Part 5. Here are the things I have cooked this week: toast. tea. canned soup. leftovers. I'm not sure how you get better on a diet of that.

Part 6. Sometimes I thought Bruiser was taking care of me by laying with me, but then I realized he was mainly laying with me in the afternoon when the sun was streaming in the window. In other words, he could care less about me and my illness. He only cares about himself and his sun needs.

Part 7. And do my sinuses still ache? and do I feel dehydrated and congested? and did I sleep like I was dead this afternoon? and do I have meetings I should probably rouse myself to attend tomorrow?

And do I have faith that I will get better anytime soon?

TAGS: the lurgy, advanced whinging, no end in sight, symptoms, the people cry out for justice

Monday, November 30, 2009

The sick.

Given a requisite amount of contagion and proximity to it, you might find yourself sick in bed on a Monday after the long weekend. Sick, as in, maybe I'll catch up on the last of the grading, but no. Sick as in, maybe a shower would make me feel better, but no. Sick as in, I might need to go out for a couple of minutes to mail my manuscript times six, but that made my eyes, teeth, ears and skin hurt.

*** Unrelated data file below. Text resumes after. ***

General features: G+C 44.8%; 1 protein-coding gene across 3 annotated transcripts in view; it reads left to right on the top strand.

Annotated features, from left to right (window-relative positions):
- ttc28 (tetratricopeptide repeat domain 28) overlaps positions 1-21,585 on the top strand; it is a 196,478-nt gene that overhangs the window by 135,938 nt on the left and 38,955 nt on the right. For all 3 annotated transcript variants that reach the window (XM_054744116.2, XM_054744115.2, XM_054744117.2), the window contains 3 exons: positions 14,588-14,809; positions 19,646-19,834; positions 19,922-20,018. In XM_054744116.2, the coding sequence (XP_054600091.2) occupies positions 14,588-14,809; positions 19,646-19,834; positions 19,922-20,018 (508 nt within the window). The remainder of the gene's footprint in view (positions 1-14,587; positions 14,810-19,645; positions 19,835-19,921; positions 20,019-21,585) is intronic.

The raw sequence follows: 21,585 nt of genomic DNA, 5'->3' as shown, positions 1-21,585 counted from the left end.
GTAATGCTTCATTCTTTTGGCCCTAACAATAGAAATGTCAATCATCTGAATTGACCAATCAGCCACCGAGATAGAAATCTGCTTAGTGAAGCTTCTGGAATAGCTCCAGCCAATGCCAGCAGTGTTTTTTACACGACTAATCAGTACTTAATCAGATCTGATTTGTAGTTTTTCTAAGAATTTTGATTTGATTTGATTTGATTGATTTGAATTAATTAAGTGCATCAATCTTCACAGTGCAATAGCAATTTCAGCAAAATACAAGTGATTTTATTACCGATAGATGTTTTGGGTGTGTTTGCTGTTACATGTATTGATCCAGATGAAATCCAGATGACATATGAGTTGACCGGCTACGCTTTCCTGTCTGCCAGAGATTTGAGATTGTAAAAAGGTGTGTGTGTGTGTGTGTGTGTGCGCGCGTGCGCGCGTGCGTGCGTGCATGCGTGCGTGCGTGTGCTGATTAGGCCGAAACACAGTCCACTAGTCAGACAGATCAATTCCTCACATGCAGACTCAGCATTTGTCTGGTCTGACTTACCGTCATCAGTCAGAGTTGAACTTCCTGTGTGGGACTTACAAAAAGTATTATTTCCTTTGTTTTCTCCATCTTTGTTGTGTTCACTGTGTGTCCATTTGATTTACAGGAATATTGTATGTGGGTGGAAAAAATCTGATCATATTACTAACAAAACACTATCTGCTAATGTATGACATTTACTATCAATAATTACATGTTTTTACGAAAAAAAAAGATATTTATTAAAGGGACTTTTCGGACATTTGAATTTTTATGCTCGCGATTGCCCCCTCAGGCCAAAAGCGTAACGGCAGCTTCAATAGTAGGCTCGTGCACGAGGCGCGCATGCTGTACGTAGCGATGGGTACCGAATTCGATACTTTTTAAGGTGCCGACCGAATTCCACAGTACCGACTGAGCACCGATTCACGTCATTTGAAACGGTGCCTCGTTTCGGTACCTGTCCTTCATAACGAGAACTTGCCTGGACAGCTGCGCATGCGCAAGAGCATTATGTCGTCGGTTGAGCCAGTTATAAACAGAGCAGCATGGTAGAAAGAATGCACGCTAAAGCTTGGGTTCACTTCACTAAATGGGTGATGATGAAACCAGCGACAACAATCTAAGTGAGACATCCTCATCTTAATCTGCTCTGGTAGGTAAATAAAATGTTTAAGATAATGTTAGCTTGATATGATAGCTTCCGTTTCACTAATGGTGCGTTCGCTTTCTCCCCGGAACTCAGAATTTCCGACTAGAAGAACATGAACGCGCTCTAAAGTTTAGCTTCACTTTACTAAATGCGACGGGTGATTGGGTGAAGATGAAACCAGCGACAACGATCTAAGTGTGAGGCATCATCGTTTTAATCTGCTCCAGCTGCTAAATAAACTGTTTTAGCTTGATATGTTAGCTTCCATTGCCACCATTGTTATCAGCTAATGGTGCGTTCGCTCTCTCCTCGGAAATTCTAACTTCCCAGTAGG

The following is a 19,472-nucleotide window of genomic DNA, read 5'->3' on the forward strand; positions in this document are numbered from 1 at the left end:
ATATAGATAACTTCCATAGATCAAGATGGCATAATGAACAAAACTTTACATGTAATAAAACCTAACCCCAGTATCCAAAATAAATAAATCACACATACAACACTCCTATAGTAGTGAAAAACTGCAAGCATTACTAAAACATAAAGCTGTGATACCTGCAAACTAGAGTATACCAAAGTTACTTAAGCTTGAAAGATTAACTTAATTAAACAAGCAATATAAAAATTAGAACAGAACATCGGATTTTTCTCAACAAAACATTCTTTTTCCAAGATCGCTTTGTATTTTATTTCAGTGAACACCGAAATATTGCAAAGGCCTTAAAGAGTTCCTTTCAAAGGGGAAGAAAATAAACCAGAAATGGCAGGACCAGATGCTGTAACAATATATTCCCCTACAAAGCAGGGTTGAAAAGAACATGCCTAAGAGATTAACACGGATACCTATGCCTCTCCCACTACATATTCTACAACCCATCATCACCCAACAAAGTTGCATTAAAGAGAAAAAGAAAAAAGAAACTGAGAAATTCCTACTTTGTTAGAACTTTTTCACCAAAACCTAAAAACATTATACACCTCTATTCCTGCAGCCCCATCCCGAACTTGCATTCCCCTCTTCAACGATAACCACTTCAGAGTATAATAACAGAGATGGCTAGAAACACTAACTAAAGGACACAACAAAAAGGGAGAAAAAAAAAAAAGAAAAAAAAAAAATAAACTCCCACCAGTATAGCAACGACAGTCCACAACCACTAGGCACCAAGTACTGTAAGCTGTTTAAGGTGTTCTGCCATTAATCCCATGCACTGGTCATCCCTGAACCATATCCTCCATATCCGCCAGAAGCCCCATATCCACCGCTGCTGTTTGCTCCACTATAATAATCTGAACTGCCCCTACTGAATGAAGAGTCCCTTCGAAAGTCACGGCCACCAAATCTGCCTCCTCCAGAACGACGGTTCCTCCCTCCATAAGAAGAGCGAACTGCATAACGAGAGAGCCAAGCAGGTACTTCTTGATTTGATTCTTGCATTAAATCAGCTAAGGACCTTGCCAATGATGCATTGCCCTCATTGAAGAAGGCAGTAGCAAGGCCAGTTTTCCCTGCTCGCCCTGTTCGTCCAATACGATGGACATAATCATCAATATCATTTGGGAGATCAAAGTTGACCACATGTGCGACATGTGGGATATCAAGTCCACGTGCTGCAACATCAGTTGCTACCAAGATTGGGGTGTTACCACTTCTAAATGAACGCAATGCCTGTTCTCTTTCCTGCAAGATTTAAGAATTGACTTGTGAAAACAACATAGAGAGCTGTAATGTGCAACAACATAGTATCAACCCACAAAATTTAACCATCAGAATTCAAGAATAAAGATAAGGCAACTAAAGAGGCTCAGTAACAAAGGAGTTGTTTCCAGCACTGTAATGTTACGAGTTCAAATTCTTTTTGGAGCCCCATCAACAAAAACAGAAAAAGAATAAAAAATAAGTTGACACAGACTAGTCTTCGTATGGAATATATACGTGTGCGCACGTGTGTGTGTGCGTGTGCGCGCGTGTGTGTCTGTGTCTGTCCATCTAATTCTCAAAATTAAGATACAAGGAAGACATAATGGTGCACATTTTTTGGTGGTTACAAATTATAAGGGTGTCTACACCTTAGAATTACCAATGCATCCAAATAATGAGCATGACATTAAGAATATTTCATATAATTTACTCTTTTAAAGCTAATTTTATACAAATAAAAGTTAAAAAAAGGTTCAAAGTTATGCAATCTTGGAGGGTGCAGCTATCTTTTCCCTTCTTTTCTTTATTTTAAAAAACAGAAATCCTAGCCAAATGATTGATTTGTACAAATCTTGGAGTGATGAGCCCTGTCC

Sick as in, where's the justice, the people?

In case you are planning a bout of this type of illness, here's a handy guide to the things you can do while sick, and some things you can't:

1. you can read 25 pages of a novel
2. you cannot read 2 paragraphs of a theory book
3. you can heat soup in a microwave
4. you can toast bread
5. you can make a cup of tea
6. you cannot chop anything
7. you can lay in bed with the dog
8. you cannot take the dog for a walk
9. you can watch television, but your eyes will hurt
10. you can assist your beloved with the crossword with your eyes closed
11. you cannot grade
12. you can remember when it is time to take the DayQuil Severe Cold and Flu again.

In conclusion, it is time for me to lie down again. Good night.

Sunday, November 29, 2009

A little different.

Yesterday, our friends from Wyoming were in town--the ones we visited a couple of weeks ago--and they came over for dinner. The historian has had a cold/cough/ache thing going on NONE DARE CALL IT FLU and so my preferred conditions* for dealing with my portion of the mess--which, I confess it, is a big portion--were not to be.